The question I am most often asked by readers of this blog is how to go about finding work teaching English in Granada. I endeavour to keep my responses as personal as they are helpful so I’m not the sort to just copy and paste the same email over and over. However, I thought it was high time I wrote it all down in blog post form to save us all some time
Moreover, I will be leaving Granada for good soon so I also think it’s the right moment to pass on my English-teaching-in-Granada ‘wisdom’ (I don’t normally claim to be wise but in this case I feel pretty sure about myself having done it for 4 years!)
So, first thing’s first…
Why Teach English?
Everyone has their own reasons for getting into Teaching English as a foreign language, an industry better known as TEFL. Some do it in order to fund extended trips abroad; others do it for the chance to live, learn and become absorbed in another culture and language. Either way, it’s a wonderful way to spend a long period of time away from home and earn some money while you’re at it.
The job itself can be very rewarding, particularly when you come to the end of an academic year and see your students pass their exams, or when you are showered with gifts by kids who think the world of you. It also turns you into a bonafide grammar boffin and an excellent proofreader!
Most English teachers living in Granada are in it for the lifestyle opportunity it presents; we live well, earn enough, learn Spanish, experience new places, meet people from all over the world, have amazing scenery all around us, a vibrant and culturally diverse city and free tapas coming out of our ears.
From hiking, skiing, snowboarding, mountain biking, rafting, canyoning, snorkelling and camping in the sticks, the province of Granada is pretty much the perfect adventure playground. The city itself is teeming with bubbly people, fine and urban art, live music, gorgeous food, mind-blowing architecture and laid-back vibes.
Most English teachers find themselves so enamoured with the place that it often takes years to leave. I only ever intended to stay one year; that was four years ago, and I’m still here (barely). It’s just so damn perfect.
What do you need to work here?
There are too many TEFL courses to count these days. The most recognised (and expensive) are University of Cambridge’s CELTA course and the Trinity College accredited TESOL. These courses, either lasting four weeks (intensive) or spread over six months, are unique in that they provide course participants with classroom time, regular and strictly assessed assignments and – most importantly – actual teaching practice (nearly every day). Course fees may vary slightly according to where you do it but the average cost for either course is around the £1,000 mark.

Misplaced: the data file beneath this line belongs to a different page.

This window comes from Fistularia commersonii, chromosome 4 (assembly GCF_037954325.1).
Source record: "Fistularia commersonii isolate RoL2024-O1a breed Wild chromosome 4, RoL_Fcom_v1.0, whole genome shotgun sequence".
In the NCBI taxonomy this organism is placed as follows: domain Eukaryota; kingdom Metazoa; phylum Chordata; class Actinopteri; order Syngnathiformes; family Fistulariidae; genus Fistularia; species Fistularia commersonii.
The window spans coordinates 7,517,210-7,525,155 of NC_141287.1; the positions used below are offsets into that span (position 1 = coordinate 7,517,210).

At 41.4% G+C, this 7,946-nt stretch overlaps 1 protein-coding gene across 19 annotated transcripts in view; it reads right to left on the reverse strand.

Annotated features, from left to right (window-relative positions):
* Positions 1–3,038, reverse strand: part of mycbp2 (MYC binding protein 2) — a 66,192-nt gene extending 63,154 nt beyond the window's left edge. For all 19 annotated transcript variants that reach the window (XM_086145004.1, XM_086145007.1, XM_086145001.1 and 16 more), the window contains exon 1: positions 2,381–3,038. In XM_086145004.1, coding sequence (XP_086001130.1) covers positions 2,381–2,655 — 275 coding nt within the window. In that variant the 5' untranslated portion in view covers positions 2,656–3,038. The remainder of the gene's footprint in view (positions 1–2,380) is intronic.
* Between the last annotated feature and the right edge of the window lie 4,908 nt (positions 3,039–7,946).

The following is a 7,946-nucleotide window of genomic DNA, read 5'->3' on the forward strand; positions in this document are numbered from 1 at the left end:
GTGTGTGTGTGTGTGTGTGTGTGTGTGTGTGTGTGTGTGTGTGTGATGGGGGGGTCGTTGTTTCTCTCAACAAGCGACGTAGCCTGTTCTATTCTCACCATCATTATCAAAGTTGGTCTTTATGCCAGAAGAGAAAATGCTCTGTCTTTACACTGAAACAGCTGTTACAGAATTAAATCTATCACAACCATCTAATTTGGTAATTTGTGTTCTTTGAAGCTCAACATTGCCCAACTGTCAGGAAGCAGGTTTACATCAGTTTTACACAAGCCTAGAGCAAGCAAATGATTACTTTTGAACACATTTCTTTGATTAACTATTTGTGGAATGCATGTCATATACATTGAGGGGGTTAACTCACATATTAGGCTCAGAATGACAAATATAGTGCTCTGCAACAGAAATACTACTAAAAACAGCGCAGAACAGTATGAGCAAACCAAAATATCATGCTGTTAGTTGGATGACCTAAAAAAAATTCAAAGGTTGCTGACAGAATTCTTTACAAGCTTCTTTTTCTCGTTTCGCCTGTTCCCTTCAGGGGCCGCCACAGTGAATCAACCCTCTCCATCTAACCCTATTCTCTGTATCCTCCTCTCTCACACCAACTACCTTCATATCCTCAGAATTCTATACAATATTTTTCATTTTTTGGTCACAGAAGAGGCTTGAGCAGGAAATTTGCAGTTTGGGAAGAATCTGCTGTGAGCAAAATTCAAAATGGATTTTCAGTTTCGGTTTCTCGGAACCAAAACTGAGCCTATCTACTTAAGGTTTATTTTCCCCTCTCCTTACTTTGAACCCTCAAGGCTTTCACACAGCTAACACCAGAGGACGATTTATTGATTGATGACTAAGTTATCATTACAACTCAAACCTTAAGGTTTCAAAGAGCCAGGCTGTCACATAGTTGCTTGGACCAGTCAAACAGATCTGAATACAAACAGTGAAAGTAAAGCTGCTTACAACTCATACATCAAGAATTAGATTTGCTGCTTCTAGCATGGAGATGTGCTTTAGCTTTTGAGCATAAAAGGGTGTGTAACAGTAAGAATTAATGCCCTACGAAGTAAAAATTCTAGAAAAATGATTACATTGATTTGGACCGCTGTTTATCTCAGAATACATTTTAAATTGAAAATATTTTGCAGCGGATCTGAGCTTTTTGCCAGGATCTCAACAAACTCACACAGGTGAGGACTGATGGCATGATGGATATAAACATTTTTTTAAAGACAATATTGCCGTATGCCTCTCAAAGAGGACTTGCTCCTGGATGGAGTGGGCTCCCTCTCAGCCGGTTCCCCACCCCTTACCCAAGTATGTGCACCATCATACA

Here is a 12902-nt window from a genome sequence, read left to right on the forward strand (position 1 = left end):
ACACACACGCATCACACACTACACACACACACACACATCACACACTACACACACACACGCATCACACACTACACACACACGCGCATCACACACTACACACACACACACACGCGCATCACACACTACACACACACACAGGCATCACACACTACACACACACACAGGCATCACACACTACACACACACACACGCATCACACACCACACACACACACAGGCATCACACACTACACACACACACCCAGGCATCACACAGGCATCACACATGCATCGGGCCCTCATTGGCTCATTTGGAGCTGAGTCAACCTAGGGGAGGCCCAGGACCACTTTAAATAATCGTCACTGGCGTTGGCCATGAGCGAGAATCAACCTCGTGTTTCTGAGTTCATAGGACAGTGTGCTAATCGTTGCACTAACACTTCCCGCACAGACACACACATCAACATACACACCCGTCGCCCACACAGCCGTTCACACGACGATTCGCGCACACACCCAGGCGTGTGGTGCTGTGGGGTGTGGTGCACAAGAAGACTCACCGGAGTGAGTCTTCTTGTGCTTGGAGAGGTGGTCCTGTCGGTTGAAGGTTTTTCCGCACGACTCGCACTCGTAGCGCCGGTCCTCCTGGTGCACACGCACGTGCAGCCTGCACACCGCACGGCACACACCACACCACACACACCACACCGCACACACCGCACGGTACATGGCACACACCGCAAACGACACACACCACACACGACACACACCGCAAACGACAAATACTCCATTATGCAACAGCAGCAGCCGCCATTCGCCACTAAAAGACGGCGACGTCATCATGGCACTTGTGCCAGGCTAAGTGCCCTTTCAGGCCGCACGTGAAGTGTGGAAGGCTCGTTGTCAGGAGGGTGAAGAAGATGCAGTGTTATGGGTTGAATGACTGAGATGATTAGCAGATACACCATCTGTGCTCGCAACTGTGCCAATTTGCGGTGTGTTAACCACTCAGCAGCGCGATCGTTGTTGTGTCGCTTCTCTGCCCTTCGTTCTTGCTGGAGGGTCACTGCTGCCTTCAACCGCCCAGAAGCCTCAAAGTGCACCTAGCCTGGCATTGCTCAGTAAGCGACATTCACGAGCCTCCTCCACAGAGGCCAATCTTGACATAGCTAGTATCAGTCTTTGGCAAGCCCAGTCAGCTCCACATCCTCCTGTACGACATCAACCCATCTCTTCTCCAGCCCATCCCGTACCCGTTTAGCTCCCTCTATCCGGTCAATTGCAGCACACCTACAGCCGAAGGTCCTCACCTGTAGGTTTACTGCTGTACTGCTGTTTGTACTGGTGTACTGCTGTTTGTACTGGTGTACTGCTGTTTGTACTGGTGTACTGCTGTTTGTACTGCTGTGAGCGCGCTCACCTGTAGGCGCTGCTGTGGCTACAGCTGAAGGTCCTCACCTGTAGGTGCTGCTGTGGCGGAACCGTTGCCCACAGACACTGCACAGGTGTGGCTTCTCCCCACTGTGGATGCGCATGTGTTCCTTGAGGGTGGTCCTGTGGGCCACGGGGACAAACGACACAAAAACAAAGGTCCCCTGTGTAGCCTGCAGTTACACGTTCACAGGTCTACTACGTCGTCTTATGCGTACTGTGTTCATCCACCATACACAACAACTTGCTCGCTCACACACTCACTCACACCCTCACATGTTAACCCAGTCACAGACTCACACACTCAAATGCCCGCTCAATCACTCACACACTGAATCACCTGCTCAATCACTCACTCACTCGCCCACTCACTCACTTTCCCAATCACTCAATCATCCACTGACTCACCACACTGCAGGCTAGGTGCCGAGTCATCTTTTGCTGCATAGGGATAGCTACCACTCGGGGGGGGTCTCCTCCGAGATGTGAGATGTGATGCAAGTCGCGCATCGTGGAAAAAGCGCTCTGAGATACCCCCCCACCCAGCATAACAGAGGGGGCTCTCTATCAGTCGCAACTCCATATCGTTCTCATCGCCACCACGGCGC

Alternative online courses are of course cheaper but do not provide the crucial classroom experience that most schools and academies require teachers to have, even if just a little.
You can do the CELTA course here in Granada, with the Institute of Modern Languages (IML), although, as with any institution, there is an interview process to ensure that only people who really want to teach English are chosen. It’s rare to be offered a job with the same institution at the end of the course but not unheard of. If you want to stay in Granada and teach (which you almost certainly will), you’ll probably have to look elsewhere.
Teaching opportunities in Granada
The best way to find work as an English teacher in Granada is simply by turning up and dropping your CV in as many academies as possible. The better times of the year to do this are late May – early June (when academies begin the employment process) and early September (just before schools reopen and there is a need to fill remaining vacancies). Teaching English is a fairly transient sort of job so positions do tend to open up at any time of year, but then it’s all about being in the right place at the right time.
There are two fairly large schools in Granada: CL and IML. The former tend to hire newbie teachers but rarely offer little in the way of proper contracts. The latter are a bit pickier and tend only to hire experienced teachers. The same can be said for other, smaller academies like Lexis, Little Britain and Granada Languages, although a year’s experience is usually enough providing your interview goes well.